3. Svetlana

    Hi, Roman. Thank you for the article. It made me think a lot about what kind of goals should I chose for goal based approach to roadmap.
    Should it be smth like “Create functionality for users on-boarding”? Or “Increase number of active users by 20%” ? Second option sounds a little bit confusing for me. What if we don’t achieve it by the deadline?

    • Roman Pichler

      Hi Svetlana, Thanks for your feedback. I would choose your second example as the goal. The first one sounds more like a feature or a deliverable that is required to meet the goal.

      If you struggle to meet the goal, then explore if partially meeting it is acceptable. If not, you will have to increase the budget or push out the date. But that’s the same for working with a list of features: If you must deliver all features but struggle to do so, then you have to flex either time or cost. (Quality should be fixed assuming that you want to be able to adapt your product quickly in the future.)

      Does this help?

  4. Mohammad Nafees Sharif Butt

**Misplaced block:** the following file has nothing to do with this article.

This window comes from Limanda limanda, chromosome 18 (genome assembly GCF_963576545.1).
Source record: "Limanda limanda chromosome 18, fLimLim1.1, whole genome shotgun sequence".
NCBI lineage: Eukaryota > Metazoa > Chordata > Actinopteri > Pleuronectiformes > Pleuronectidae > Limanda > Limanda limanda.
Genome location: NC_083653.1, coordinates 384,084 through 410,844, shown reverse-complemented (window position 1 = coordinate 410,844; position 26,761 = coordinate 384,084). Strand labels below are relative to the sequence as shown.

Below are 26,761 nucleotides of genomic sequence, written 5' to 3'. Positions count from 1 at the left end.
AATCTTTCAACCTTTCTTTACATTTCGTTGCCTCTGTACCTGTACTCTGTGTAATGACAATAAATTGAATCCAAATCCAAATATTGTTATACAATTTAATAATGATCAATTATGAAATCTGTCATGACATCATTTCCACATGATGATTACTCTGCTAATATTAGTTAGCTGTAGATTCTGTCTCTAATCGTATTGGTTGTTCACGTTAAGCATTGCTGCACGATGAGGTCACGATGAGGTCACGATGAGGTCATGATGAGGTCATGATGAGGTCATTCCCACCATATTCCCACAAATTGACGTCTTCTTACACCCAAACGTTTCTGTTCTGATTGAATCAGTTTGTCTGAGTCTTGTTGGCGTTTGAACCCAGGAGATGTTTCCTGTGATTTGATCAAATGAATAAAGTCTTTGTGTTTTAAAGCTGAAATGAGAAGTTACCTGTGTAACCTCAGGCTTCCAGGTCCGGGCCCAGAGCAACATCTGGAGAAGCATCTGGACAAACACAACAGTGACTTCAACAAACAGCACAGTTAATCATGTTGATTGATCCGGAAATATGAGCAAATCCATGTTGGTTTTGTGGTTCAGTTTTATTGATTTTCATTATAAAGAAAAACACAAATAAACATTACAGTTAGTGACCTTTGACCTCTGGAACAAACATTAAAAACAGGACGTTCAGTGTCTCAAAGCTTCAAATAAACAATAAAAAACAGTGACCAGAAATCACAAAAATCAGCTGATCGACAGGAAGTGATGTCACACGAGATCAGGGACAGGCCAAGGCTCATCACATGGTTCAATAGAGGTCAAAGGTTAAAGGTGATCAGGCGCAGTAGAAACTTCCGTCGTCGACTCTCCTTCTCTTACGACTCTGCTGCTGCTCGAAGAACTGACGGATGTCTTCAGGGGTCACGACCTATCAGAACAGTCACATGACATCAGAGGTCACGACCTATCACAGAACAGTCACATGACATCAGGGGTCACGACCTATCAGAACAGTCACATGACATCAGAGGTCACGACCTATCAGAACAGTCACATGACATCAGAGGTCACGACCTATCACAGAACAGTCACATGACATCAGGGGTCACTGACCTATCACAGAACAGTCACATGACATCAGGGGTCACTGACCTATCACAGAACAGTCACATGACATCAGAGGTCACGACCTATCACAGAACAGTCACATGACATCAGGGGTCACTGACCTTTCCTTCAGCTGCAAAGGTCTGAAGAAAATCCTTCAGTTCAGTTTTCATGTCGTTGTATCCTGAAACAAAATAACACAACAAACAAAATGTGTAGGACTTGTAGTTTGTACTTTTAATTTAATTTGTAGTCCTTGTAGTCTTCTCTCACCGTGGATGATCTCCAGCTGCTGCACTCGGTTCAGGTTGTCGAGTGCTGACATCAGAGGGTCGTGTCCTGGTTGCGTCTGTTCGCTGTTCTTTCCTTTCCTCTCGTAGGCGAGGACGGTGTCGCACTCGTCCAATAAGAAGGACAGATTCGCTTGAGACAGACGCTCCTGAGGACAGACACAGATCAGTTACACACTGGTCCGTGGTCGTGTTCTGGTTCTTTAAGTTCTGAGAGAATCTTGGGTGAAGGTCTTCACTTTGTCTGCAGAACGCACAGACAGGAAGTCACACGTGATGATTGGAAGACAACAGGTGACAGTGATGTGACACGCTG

Some teams make the mistake of coming up with a sprint goal after they have selected the highest priority stories that they would like to take up in a Sprint. It is an anti-pattern and result in lack of direction and focus from the team (and a sprint goal that is punctuated with lots of “… and …. and ….”). The same anti-pattern exists at a macro level if product owners start with feature-based product roadmaps instead of goal-oriented product roadmaps.

    In my opinion, avoiding the anti-pattern at sprint level is relatively easier. However, even i find it difficult at times to manage the diversity of incoming requests and trying to put one of them to a hold because my prodcut is going to have a goal-oriented roadmap and this release won’t have any of the competing requests.

    • Roman Pichler

      Hi Mohammad,

      Thanks for your comment. As I have argued in my post, there is no one right roadmap format. If your product is mature and the market is stable, then a feature-based roadmap can work well. Similarly, once you have addressed the risk relating to a specific major release and now focus on completing features and optimising the product, then forming a sprint goal based on high-priority product backlog features can be effective. As a rule of thumb, look at the product lifecycle to get the roadmap right and the project lifecycle to do the same thing for your sprints.

  5. Martin Kardzhiev

    Great article. However, goals need to be SMART (http://topachievement.com/smart.html). If goals are vague, they don’t bring the same value.
    Retaining customers sounds like a goal but on the other hand there’s nothing specific within it.